From Burberry to Topshop, there’s rebellion on the runways at London Fashion Week. Stephanie Smith picks out the highlights so far of the autumn/winter collections.
Believe the hype. There’s never a dull moment at London Fashion Week.
Hot on the heels of New York, fashionistas the world over have been to-ing and FROW-ing across the capital to see – and be seen at – the headline runway shows.
There’s all the fun of the fair, with supermodels Gigi Hadid, Arizona Muse and Lily Donaldson stepping out on the real catwalks, while on the fringes, hordes of bloggers parade feverishly up and down in the hope of being spotted for best-dressed street-style snaps, to impress their Instagram followers.
The implications of Brexit loom over the UK fashion industry, yet the mood has been defiant and positive. At last Friday’s launch, Dame Natalie Massenet challenged designers to be bold during adversity, declaring that “inclusivity is at the heart of British fashion”. The British Fashion Council’s Sarah Mower described a “creative gene pool being eroded” by university tuition fees, while designers pointed out that their staff come from all over the world.
The first designer to show, Teatum Jones, opened with a recording of Meryl Streep lambasting Donald Trump for mocking a disabled reporter, and the catwalk team included two disabled models, Kelly Knox, born without the lower part of her left arm, and Jack Eyers, who had a leg amputated when he was 16.
Burberry’s live streaming of its runway show (Monday) has become a must-see VIP event to which we are all invited. The brand has led the way in mixing genders on the runway and in the seasonless fashion revolution, so customers do not wait to buy what they see on the catwalk.
At the Maker’s House, Burberry’s Christopher Bailey presented his collection among the Henry Moore sculptures that inspired it. The Halifax-born designer grew up visiting the Yorkshire Sculpture Park where Moore’s work is on permanent display, and to create this range and February presentation, he worked with the artist’s daughter and the Henry Moore Foundation, with access to his private work.
The result was a quite different collection from Bailey, with wrapped and draped, proportion-altering, statement shapes in a pared-back, muted palette – challenging, but also grown-up, confident and yes, defiant.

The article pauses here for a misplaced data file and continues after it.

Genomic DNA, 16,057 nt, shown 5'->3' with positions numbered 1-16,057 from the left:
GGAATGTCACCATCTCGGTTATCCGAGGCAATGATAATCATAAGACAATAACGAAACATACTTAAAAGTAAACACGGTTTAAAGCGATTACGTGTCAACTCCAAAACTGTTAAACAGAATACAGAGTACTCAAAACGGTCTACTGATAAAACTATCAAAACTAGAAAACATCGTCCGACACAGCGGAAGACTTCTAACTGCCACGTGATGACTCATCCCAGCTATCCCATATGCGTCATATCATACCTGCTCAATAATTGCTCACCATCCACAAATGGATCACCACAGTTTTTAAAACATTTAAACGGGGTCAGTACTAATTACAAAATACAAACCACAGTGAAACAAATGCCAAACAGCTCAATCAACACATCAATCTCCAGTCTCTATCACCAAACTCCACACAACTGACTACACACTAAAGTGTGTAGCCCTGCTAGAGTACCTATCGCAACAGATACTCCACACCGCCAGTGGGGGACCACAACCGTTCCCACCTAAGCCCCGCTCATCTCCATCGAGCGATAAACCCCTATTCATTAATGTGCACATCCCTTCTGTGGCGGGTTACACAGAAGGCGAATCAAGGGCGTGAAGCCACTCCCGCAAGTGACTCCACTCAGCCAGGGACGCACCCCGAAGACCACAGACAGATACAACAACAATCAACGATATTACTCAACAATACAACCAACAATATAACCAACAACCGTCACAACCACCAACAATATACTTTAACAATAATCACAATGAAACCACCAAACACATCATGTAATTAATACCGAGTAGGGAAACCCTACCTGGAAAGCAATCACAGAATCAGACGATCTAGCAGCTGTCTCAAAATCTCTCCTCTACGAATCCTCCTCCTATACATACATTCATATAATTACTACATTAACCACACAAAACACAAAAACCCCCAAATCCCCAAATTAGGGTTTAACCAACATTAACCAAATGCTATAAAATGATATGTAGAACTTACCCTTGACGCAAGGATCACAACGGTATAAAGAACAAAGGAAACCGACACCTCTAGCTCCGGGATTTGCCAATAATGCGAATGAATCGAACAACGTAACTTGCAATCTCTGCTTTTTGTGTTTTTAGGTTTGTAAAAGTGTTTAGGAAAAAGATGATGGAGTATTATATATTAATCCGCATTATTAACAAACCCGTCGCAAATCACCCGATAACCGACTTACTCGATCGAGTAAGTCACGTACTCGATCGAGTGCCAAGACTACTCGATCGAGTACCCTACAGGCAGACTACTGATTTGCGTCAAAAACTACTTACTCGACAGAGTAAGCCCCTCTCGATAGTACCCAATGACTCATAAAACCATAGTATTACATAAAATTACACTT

“It’s an important moment to have joy in your work, to believe in something,” he said after the show.
Elsewhere, Topshop Unique has joined labels offering a “see now, buy now” selection within its autumn/winter 2017 range. Pieces are already for sale, including the deckchair-stripe trousers featured here.
Kate Moss’s half-sister Lottie was on the catwalk, alongside Lily Donaldson and Adwoa Aboah, helping Topshop to express a fiercely independent and idiosyncratic British mood, referencing the hedonism of the 1990s, Manchester’s legendary Hacienda club and gap year dressing with a nod to Danny Boyle’s film The Beach. Poker straight hair is back and there were pretty tea dresses and sequin floral shifts.
Roland Mouret returned to the London catwalk on Sunday, celebrating his 20th anniversary as a designer by describing celebrity fashion collections, such as those by Kanye West and Rihanna, as irrelevant, pondering what a music album by Karl Lagerfeld would sound like (you never know ...).
Gigi and Bella Hadid were on the catwalk for a streetwise, tough and eclectic collection from Versus, Versace’s younger line, which also used them as inspirational muses, while Mulberry showed an unashamedly British collection featuring tweeds and referencing hunting, animals, wallpaper florals and heirloom jewellery. The Amberley is a new saddlebag style.
Other trends seen on the catwalks at London Fashion Week include: studenty oversized knits; sequinned punk looks; high/low dressing such as tulle over jeans at Molly Goddard, and trainers worn with silk and feathered looks at JW Anderson; American diner checks and rodeo fringing (House of Holland); one-shoulder drapery (Roland Mouret); older catwalk models (at Simone Rocha); the Nineties; dark florals (where would be be without them in autumn?); masculine meets feminine dressing; ripped and bursting out designs, patterns and panels.